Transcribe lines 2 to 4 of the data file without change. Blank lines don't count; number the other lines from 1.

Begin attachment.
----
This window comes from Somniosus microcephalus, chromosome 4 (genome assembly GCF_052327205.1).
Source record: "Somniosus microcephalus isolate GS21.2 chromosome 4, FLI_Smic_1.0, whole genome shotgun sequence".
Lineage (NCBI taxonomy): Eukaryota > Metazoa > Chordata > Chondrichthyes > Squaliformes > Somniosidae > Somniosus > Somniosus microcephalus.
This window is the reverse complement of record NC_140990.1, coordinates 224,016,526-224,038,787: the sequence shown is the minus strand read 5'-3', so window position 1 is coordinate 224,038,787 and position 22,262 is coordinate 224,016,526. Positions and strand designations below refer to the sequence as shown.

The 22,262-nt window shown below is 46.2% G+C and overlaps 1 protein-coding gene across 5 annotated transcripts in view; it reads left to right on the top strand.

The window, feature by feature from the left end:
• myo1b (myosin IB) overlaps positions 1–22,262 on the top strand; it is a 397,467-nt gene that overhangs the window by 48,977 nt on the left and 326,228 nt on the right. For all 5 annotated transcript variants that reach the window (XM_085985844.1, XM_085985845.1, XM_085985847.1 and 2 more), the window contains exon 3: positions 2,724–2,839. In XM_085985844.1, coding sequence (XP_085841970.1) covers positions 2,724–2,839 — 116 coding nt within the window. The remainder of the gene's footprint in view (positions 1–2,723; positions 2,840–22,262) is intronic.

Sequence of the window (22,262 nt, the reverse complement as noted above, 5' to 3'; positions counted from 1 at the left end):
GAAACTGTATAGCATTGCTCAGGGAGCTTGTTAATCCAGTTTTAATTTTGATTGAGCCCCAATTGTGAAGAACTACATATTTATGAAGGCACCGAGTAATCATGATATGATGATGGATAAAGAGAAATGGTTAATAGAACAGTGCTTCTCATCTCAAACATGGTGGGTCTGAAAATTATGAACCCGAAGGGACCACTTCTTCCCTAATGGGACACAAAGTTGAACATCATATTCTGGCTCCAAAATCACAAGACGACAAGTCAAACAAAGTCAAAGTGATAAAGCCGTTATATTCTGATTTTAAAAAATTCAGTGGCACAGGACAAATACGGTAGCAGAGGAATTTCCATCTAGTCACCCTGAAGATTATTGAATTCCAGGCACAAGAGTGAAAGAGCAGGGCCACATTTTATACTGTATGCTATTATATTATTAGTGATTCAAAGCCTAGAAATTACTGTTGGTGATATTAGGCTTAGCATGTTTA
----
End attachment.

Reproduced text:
Source record: "Somniosus microcephalus isolate GS21.2 chromosome 4, FLI_Smic_1.0, whole genome shotgun sequence".
Lineage (NCBI taxonomy): Eukaryota > Metazoa > Chordata > Chondrichthyes > Squaliformes > Somniosidae > Somniosus > Somniosus microcephalus.
This window is the reverse complement of record NC_140990.1, coordinates 224,016,526-224,038,787: the sequence shown is the minus strand read 5'-3', so window position 1 is coordinate 224,038,787 and position 22,262 is coordinate 224,016,526. Positions and strand designations below refer to the sequence as shown.